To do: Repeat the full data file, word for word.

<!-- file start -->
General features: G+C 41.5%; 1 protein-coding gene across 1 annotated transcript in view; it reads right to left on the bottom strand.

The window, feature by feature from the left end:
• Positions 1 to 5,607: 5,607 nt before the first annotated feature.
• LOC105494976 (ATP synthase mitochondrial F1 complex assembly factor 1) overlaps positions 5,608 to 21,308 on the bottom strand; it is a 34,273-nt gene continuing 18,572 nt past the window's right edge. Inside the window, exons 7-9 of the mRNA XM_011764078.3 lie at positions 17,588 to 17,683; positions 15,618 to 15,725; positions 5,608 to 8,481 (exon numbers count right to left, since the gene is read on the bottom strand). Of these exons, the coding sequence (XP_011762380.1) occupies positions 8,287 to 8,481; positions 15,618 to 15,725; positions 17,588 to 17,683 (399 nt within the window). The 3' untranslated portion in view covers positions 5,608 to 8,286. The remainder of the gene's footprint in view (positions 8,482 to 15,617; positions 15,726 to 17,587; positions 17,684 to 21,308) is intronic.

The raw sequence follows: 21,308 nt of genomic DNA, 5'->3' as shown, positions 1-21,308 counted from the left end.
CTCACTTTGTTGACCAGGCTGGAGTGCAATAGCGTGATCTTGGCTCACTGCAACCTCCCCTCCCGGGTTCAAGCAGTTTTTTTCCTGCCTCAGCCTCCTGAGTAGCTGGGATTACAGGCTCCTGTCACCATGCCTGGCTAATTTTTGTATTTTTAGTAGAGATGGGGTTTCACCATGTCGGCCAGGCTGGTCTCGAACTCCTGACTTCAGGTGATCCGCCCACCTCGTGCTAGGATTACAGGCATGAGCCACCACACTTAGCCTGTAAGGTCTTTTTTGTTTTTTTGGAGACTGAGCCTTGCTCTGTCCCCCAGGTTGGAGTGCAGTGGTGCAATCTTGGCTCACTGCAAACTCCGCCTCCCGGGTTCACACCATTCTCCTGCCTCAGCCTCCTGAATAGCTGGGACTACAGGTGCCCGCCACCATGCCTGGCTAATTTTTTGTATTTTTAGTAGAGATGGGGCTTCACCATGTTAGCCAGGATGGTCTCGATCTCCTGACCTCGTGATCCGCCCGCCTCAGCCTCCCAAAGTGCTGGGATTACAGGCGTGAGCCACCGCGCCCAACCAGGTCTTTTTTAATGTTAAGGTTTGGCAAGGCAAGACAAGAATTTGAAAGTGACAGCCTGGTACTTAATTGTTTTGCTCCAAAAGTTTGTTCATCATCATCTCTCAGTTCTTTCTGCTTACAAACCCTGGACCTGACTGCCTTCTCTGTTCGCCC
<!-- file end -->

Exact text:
General features: G+C 41.5%; 1 protein-coding gene across 1 annotated transcript in view; it reads right to left on the bottom strand.

The window, feature by feature from the left end:
• Positions 1 to 5,607: 5,607 nt before the first annotated feature.
• LOC105494976 (ATP synthase mitochondrial F1 complex assembly factor 1) overlaps positions 5,608 to 21,308 on the bottom strand; it is a 34,273-nt gene continuing 18,572 nt past the window's right edge. Inside the window, exons 7-9 of the mRNA XM_011764078.3 lie at positions 17,588 to 17,683; positions 15,618 to 15,725; positions 5,608 to 8,481 (exon numbers count right to left, since the gene is read on the bottom strand). Of these exons, the coding sequence (XP_011762380.1) occupies positions 8,287 to 8,481; positions 15,618 to 15,725; positions 17,588 to 17,683 (399 nt within the window). The 3' untranslated portion in view covers positions 5,608 to 8,286. The remainder of the gene's footprint in view (positions 8,482 to 15,617; positions 15,726 to 17,587; positions 17,684 to 21,308) is intronic.

The raw sequence follows: 21,308 nt of genomic DNA, 5'->3' as shown, positions 1-21,308 counted from the left end.
CTCACTTTGTTGACCAGGCTGGAGTGCAATAGCGTGATCTTGGCTCACTGCAACCTCCCCTCCCGGGTTCAAGCAGTTTTTTTCCTGCCTCAGCCTCCTGAGTAGCTGGGATTACAGGCTCCTGTCACCATGCCTGGCTAATTTTTGTATTTTTAGTAGAGATGGGGTTTCACCATGTCGGCCAGGCTGGTCTCGAACTCCTGACTTCAGGTGATCCGCCCACCTCGTGCTAGGATTACAGGCATGAGCCACCACACTTAGCCTGTAAGGTCTTTTTTGTTTTTTTGGAGACTGAGCCTTGCTCTGTCCCCCAGGTTGGAGTGCAGTGGTGCAATCTTGGCTCACTGCAAACTCCGCCTCCCGGGTTCACACCATTCTCCTGCCTCAGCCTCCTGAATAGCTGGGACTACAGGTGCCCGCCACCATGCCTGGCTAATTTTTTGTATTTTTAGTAGAGATGGGGCTTCACCATGTTAGCCAGGATGGTCTCGATCTCCTGACCTCGTGATCCGCCCGCCTCAGCCTCCCAAAGTGCTGGGATTACAGGCGTGAGCCACCGCGCCCAACCAGGTCTTTTTTAATGTTAAGGTTTGGCAAGGCAAGACAAGAATTTGAAAGTGACAGCCTGGTACTTAATTGTTTTGCTCCAAAAGTTTGTTCATCATCATCTCTCAGTTCTTTCTGCTTACAAACCCTGGACCTGACTGCCTTCTCTGTTCGCCC